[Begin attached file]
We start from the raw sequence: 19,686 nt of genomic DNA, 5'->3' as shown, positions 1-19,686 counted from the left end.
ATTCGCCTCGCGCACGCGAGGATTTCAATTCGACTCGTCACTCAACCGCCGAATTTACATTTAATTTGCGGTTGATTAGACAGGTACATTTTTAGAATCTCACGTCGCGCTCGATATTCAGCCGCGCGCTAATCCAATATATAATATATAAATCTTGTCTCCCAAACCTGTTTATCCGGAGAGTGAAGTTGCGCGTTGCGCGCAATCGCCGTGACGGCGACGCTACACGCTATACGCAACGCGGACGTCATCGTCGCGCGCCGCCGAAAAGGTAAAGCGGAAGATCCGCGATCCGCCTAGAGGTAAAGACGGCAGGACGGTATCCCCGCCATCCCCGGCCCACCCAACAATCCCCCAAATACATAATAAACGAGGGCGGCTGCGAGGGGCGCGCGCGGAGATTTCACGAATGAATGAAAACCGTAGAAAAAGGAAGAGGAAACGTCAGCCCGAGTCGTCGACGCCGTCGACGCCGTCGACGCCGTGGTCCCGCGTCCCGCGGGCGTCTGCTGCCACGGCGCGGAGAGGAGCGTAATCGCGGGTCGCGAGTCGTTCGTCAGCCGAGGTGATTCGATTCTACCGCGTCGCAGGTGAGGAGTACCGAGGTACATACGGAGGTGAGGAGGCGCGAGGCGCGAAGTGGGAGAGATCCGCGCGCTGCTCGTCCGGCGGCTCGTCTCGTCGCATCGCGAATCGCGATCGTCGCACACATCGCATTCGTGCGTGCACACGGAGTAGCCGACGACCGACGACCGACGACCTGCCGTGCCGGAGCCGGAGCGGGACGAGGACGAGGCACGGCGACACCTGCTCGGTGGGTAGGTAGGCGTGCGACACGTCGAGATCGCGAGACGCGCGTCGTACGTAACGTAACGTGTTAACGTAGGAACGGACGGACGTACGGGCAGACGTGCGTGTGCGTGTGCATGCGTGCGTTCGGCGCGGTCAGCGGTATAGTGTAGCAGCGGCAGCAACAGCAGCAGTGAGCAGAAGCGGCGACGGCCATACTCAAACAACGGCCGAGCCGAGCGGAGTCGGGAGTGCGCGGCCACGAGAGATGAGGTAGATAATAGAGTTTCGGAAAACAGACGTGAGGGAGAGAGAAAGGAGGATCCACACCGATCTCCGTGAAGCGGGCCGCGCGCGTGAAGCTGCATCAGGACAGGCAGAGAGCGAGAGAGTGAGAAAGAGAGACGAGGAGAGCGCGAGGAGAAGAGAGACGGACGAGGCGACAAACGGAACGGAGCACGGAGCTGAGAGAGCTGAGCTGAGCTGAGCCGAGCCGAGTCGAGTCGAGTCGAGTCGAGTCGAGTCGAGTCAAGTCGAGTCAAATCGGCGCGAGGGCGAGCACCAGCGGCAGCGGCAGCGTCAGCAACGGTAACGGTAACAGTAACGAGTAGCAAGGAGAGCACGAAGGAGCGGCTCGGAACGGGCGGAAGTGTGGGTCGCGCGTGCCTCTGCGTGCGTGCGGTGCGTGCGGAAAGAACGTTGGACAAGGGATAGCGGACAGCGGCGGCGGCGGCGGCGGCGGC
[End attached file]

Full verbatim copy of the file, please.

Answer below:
We start from the raw sequence: 19,686 nt of genomic DNA, 5'->3' as shown, positions 1-19,686 counted from the left end.
ATTCGCCTCGCGCACGCGAGGATTTCAATTCGACTCGTCACTCAACCGCCGAATTTACATTTAATTTGCGGTTGATTAGACAGGTACATTTTTAGAATCTCACGTCGCGCTCGATATTCAGCCGCGCGCTAATCCAATATATAATATATAAATCTTGTCTCCCAAACCTGTTTATCCGGAGAGTGAAGTTGCGCGTTGCGCGCAATCGCCGTGACGGCGACGCTACACGCTATACGCAACGCGGACGTCATCGTCGCGCGCCGCCGAAAAGGTAAAGCGGAAGATCCGCGATCCGCCTAGAGGTAAAGACGGCAGGACGGTATCCCCGCCATCCCCGGCCCACCCAACAATCCCCCAAATACATAATAAACGAGGGCGGCTGCGAGGGGCGCGCGCGGAGATTTCACGAATGAATGAAAACCGTAGAAAAAGGAAGAGGAAACGTCAGCCCGAGTCGTCGACGCCGTCGACGCCGTCGACGCCGTGGTCCCGCGTCCCGCGGGCGTCTGCTGCCACGGCGCGGAGAGGAGCGTAATCGCGGGTCGCGAGTCGTTCGTCAGCCGAGGTGATTCGATTCTACCGCGTCGCAGGTGAGGAGTACCGAGGTACATACGGAGGTGAGGAGGCGCGAGGCGCGAAGTGGGAGAGATCCGCGCGCTGCTCGTCCGGCGGCTCGTCTCGTCGCATCGCGAATCGCGATCGTCGCACACATCGCATTCGTGCGTGCACACGGAGTAGCCGACGACCGACGACCGACGACCTGCCGTGCCGGAGCCGGAGCGGGACGAGGACGAGGCACGGCGACACCTGCTCGGTGGGTAGGTAGGCGTGCGACACGTCGAGATCGCGAGACGCGCGTCGTACGTAACGTAACGTGTTAACGTAGGAACGGACGGACGTACGGGCAGACGTGCGTGTGCGTGTGCATGCGTGCGTTCGGCGCGGTCAGCGGTATAGTGTAGCAGCGGCAGCAACAGCAGCAGTGAGCAGAAGCGGCGACGGCCATACTCAAACAACGGCCGAGCCGAGCGGAGTCGGGAGTGCGCGGCCACGAGAGATGAGGTAGATAATAGAGTTTCGGAAAACAGACGTGAGGGAGAGAGAAAGGAGGATCCACACCGATCTCCGTGAAGCGGGCCGCGCGCGTGAAGCTGCATCAGGACAGGCAGAGAGCGAGAGAGTGAGAAAGAGAGACGAGGAGAGCGCGAGGAGAAGAGAGACGGACGAGGCGACAAACGGAACGGAGCACGGAGCTGAGAGAGCTGAGCTGAGCTGAGCCGAGCCGAGTCGAGTCGAGTCGAGTCGAGTCGAGTCGAGTCAAGTCGAGTCAAATCGGCGCGAGGGCGAGCACCAGCGGCAGCGGCAGCGTCAGCAACGGTAACGGTAACAGTAACGAGTAGCAAGGAGAGCACGAAGGAGCGGCTCGGAACGGGCGGAAGTGTGGGTCGCGCGTGCCTCTGCGTGCGTGCGGTGCGTGCGGAAAGAACGTTGGACAAGGGATAGCGGACAGCGGCGGCGGCGGCGGCGGCGGC